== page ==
Subsidiaries can stop company EMI qualification
Companies wishing to grant Enterprise Management Incentive (“EMI”) options must meet certain requirements. One of these is that all of an EMI company’s subsidiary companies must be “qualifying subsidiaries”. This usually means that the EMI company must hold more than 50% of the share capital in any subsidiary, and it must also have control over that subsidiary. If this test is not met, then options granted may not qualify for EMI status. If you already have an Enterprise Management Incentive plan in place, changes to your subsidiary companies may mean that you cannot grant any more EMI options.
A recent case, Hunters Property PLC v HMRC 2018 UKFTT 0096 (TC), considered this test in some detail. The case related to the Enterprise Investment Scheme (“EIS”) but the issues analysed in the first instance judgement have some bearing on EMI options.
The case dealt with (1) whether the EIS claimant company (the appellant in the case) controlled a particular entity (“Greenrose”) which had been acquired after the EIS investment had been put in place; (2) whether Greenrose was a subsidiary of the appellant; and finally, (3) whether Greenrose was a “qualifying subsidiary” of the appellant.
Greenrose was a company limited by guarantee (ie with no share capital). Accordingly, the judge decided the case could be quite straightforwardly resolved. His view was that the appellant controlled Greenrose. This was because an intermediate subsidiary was the sole member of Greenrose. Further, the appellant company had the power to remove directors and appoint a majority of directors, which amounted to indirect control of Greenrose.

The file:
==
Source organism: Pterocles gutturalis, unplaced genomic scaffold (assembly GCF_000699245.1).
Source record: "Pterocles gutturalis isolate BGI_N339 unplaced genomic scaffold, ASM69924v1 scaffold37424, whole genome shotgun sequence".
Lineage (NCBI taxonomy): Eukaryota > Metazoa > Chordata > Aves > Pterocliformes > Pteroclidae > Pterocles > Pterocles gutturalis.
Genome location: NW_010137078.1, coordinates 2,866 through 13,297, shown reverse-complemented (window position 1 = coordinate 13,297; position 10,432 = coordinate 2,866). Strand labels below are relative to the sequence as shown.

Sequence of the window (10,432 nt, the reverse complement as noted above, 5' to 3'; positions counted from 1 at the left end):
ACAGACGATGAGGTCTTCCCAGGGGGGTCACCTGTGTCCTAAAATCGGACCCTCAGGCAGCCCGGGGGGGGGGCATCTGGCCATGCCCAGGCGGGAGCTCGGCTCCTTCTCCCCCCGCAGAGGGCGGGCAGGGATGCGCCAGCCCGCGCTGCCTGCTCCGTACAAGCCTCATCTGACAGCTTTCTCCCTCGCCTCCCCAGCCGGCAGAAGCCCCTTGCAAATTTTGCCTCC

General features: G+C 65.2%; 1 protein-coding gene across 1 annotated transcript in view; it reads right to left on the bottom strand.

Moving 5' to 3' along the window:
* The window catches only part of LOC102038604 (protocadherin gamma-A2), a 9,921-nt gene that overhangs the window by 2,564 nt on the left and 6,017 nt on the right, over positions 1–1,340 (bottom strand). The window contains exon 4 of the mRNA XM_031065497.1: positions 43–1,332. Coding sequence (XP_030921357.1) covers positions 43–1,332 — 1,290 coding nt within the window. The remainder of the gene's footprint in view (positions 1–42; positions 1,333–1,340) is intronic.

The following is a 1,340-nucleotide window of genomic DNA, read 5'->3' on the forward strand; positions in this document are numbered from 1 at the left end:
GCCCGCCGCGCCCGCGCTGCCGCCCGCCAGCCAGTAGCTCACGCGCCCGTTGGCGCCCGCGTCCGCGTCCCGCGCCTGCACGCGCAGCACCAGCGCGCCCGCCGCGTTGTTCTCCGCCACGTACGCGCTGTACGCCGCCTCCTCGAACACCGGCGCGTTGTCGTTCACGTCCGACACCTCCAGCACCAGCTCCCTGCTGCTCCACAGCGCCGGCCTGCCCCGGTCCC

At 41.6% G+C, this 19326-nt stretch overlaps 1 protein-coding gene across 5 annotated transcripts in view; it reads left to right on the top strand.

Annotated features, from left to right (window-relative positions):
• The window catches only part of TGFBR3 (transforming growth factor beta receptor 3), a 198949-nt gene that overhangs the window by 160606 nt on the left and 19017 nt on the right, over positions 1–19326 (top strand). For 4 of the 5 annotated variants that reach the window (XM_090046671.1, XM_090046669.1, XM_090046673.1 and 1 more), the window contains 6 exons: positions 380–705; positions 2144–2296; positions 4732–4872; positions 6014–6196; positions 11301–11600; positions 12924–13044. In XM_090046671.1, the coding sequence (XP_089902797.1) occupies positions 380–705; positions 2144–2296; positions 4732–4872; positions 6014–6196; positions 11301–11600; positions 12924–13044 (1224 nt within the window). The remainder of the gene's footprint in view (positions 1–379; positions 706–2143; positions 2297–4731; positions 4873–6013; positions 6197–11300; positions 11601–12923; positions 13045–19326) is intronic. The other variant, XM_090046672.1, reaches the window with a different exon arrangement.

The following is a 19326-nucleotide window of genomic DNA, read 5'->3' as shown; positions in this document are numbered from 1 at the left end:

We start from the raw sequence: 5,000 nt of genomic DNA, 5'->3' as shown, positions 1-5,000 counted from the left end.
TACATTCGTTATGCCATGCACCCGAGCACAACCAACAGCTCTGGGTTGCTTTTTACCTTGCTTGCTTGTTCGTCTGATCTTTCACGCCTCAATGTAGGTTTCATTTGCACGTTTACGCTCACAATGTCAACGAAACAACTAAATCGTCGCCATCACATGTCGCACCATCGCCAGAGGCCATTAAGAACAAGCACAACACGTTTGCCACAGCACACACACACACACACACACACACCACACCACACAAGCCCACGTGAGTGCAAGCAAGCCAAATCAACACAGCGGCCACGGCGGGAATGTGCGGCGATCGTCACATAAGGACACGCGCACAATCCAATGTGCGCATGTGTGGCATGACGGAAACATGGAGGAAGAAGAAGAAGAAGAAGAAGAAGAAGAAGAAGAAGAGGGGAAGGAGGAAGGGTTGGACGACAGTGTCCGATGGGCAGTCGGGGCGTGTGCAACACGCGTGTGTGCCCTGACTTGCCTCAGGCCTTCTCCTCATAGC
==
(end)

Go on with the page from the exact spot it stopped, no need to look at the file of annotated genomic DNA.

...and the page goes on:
Greenrose was therefore a subsidiary of the appellant company within the meaning of the Companies Act 2006. In addition, Greenrose could not be a “qualifying subsidiary” because nobody could hold more than 50% of its share capital - because it had no share capital to hold.
The judge felt that there was in fact no reason to cause “unnecessary violence” to the plain statutory language (as attempted by legal counsel for the appellant) which the judge (RM2 suspects) delighted in pointing out in his judgement.
This is a good example of a post-implementation event occurring which completely scuppered the original purpose of the investment. In an EMI context such an occurrence would have prevented the grant of further qualifying options by the company.
Be vigilant and be sure to notify your share scheme advisers of all significant corporate events (however seemingly innocuous) or the whole beneficial effect of your tax-advantaged employee share scheme could be lost.
RM2 can advise you on your existing share plans, and how best to ensure that proposed corporate events do not produce a negative impact. For more information contact us on 0208 949 5522 or by email at email@example.com.